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How To Build PowerShell Script for Speed? With 1 Easy Example

Anyone working on IT infrastructure needs to have PowerShell in their toolkit. PowerShell Script become more reliant on your IT infrastructure as it grows, and as a result, they need to run faster.

PowerShell Script

When performing performance testing, it is essential to be able to test and retest your code consistently and obtain results that are comparable from test to test. With the help of the Measure-Command cmdlet in PowerShell script, you can run a PowerShell Script block and determine how long it took to complete.

How To Measure PowerShell Speed?

To measure the speed of the PowerShell script or commands, you can use the Measure-Command cmdlet. This cmdlet allows you to measure the execution time of a specific block of PowerShell code. Here’s how you can use it:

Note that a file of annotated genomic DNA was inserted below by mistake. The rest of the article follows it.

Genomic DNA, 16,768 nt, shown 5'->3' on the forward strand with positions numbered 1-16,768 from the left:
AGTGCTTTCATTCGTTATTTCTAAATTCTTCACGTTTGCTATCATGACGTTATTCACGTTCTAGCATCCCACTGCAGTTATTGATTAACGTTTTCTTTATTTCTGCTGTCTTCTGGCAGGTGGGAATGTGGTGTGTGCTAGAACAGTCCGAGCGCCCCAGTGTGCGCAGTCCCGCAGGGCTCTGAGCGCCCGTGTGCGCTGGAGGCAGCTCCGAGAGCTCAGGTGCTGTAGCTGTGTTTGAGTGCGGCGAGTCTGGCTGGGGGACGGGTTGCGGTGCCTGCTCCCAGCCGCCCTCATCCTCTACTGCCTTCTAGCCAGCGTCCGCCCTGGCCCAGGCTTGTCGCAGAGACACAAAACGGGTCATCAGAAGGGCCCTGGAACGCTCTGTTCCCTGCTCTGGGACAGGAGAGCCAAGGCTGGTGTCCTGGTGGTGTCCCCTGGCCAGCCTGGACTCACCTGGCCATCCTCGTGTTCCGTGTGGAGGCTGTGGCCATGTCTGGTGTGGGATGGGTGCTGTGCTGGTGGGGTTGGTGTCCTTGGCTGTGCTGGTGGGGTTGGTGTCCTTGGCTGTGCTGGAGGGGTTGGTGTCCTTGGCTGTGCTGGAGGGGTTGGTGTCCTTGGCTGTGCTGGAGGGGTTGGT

Open PowerShell: Launch the PowerShell console or terminal on your computer.

Write your PowerShell script or command: Type or paste the PowerShell code you want to measure the speed of.

Wrap the code in the Measure-Command cmdlet: Surround your code with the Measure-Command cmdlet as follows:

Measure-Command {
    # Your PowerShell code goes here
}
Execute the code: Press Enter to execute the code block within the Measure-Command cmdlet.
    # Your PowerShell code goes here

View the execution time: The Measure-Command cmdlet will display the execution time, including the TotalMilliseconds, TotalSeconds, and other properties. Look for the TotalMilliseconds property, which represents the total execution time in milliseconds.

Here’s an example to demonstrate the usage:

Measure-Command {
    # Example PowerShell code
    Get-Process | Sort-Object -Property CPU -Descending | Select-Object -First 10
}
    # Example PowerShell code

After executing the code block, you will see the execution time displayed in the output, including the TotalMilliseconds value.

By measuring the execution time of your PowerShell script or commands, you can analyze their performance and identify any areas that may need optimization.